Japan's Hayabusa2 space probe is descending toward the asteroid Ryugu for an unprecedented mission collecting underground rock samples. The landing is scheduled to take place Thursday morning Japan time.
Hayabusa2 began its descent from an altitude of 20,000 meters shortly before 11:00 a.m. on Wednesday, at a speed of 40 centimeters per second.
After about 10 hours, as the probe was 5,000 meters above Ryugu, it slowed its rate of descent to 10 centimeters per second as planned.
Mission controllers believe Hayabusa2 had descended to an altitude of 1,700 meters as of 6:00 a.m. on Thursday. It will attempt a landing at around 10:05 a.m.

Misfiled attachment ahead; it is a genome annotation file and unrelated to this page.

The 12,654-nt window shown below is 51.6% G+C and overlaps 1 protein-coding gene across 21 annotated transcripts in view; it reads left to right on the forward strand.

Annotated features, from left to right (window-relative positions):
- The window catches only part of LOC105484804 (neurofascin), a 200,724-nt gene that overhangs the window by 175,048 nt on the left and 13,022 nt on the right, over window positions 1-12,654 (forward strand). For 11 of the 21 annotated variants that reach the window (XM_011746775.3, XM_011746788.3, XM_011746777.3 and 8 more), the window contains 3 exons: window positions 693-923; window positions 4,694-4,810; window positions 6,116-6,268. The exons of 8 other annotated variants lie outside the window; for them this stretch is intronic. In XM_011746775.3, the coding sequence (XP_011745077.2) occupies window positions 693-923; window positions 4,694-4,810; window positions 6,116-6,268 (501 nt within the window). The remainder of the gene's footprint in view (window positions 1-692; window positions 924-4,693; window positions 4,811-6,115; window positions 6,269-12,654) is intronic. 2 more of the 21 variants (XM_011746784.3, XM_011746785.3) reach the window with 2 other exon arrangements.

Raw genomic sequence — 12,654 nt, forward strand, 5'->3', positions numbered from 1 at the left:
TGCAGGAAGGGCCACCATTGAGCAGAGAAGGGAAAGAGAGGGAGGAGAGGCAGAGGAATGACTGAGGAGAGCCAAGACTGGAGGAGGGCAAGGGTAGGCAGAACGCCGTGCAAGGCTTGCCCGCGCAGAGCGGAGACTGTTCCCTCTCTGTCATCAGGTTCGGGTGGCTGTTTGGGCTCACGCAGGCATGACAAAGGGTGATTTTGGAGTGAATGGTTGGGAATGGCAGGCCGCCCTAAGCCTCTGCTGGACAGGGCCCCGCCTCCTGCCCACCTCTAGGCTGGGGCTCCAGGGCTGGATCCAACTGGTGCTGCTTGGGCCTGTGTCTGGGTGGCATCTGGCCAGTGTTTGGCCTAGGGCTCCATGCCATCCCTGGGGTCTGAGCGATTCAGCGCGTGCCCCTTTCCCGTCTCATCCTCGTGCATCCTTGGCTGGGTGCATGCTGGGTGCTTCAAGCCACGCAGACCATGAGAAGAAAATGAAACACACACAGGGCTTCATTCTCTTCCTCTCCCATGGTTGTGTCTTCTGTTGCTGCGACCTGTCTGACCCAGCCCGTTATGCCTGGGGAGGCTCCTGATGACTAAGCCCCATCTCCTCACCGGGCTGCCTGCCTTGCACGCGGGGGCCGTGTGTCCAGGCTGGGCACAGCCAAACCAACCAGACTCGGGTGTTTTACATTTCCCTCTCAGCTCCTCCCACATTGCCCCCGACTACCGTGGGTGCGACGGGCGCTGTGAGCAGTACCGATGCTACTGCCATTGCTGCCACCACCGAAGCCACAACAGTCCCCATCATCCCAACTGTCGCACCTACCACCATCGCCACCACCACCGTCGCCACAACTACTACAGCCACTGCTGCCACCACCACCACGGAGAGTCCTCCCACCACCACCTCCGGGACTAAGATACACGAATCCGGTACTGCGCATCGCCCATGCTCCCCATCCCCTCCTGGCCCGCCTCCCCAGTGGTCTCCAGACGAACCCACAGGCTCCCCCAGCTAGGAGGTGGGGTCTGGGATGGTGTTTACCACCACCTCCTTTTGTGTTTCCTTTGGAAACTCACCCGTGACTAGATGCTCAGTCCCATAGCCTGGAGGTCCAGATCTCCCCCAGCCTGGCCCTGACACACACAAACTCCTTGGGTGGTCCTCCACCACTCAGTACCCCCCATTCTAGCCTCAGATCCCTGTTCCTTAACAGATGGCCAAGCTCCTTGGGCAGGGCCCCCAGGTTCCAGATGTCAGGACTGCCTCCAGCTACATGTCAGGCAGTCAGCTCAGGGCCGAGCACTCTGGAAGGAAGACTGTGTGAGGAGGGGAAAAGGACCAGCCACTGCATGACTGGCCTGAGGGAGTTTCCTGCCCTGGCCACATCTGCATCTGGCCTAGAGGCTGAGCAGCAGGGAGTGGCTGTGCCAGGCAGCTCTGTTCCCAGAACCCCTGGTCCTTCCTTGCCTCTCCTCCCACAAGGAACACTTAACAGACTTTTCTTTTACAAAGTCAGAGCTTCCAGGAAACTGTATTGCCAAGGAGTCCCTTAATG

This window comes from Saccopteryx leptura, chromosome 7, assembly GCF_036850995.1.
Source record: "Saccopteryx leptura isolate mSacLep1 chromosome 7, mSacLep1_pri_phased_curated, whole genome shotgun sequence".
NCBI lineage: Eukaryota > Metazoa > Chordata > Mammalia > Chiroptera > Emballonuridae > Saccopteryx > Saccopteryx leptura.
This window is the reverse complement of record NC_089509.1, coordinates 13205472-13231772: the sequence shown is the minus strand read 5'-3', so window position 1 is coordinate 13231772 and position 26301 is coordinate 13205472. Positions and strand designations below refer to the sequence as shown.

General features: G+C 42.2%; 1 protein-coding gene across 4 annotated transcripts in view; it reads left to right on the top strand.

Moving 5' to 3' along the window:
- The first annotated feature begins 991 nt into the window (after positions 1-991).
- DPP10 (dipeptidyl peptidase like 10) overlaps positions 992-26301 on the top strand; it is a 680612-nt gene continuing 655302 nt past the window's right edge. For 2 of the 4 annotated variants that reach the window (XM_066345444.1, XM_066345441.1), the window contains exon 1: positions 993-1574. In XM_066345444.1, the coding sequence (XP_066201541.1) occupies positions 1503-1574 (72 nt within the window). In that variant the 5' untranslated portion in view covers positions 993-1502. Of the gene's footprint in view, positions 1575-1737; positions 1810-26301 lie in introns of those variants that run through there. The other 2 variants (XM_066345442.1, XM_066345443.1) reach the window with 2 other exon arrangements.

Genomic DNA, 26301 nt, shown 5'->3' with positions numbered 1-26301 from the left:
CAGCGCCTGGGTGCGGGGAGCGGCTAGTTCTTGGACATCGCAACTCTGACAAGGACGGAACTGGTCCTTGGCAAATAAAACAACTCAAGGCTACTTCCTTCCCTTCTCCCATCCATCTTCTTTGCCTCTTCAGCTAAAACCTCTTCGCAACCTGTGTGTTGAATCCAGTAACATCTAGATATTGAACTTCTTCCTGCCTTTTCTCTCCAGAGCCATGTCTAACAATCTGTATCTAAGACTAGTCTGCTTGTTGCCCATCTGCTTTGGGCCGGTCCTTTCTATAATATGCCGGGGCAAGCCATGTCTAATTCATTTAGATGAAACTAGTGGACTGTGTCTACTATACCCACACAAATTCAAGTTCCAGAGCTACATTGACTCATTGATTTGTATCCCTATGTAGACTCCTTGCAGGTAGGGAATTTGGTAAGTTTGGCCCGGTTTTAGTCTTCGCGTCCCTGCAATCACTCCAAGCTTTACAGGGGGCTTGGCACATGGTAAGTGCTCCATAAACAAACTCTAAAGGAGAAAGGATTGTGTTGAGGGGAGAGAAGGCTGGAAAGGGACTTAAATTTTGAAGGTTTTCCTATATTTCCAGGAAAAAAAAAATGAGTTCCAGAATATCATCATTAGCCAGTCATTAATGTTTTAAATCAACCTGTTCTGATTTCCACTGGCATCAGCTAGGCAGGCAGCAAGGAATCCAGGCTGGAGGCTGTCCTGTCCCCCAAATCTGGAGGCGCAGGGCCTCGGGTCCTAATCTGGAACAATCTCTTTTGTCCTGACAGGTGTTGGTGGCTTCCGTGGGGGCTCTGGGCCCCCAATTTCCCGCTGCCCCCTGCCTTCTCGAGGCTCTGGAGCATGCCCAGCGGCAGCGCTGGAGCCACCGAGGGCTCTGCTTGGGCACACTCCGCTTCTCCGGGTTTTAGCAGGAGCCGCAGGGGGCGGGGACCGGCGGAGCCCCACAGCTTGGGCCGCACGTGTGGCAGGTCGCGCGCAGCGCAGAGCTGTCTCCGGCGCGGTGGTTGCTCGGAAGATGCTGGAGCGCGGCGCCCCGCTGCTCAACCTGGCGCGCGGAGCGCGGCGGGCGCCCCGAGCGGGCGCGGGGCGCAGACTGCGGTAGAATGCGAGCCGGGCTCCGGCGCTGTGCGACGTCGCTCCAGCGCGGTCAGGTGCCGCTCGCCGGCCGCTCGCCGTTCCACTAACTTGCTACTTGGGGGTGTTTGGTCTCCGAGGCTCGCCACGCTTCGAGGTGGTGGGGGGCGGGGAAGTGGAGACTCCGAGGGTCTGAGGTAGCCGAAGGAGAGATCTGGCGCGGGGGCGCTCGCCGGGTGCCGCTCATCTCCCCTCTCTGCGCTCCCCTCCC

The probe made its first touchdown in February. The Japan Aerospace Exploration Agency believes it successfully collected surface rock samples from the asteroid.
This time, Hayabusa2 will try to collect rocks from below the surface, which are believed to be unaffected by cosmic rays. Scientists believe such unaltered rocks will shed more light on the origins of life and the formation of the solar system.
In April, Hayabusa2 fired a metal object into Ryugu's surface and created a crater. The probe will land near the crater to collect rocks ejected by the impact.
JAXA says it is the first-ever attempt to probe the inside of an asteroid. But the agency said the mission is difficult as the landing site is only about seven meters in diameter.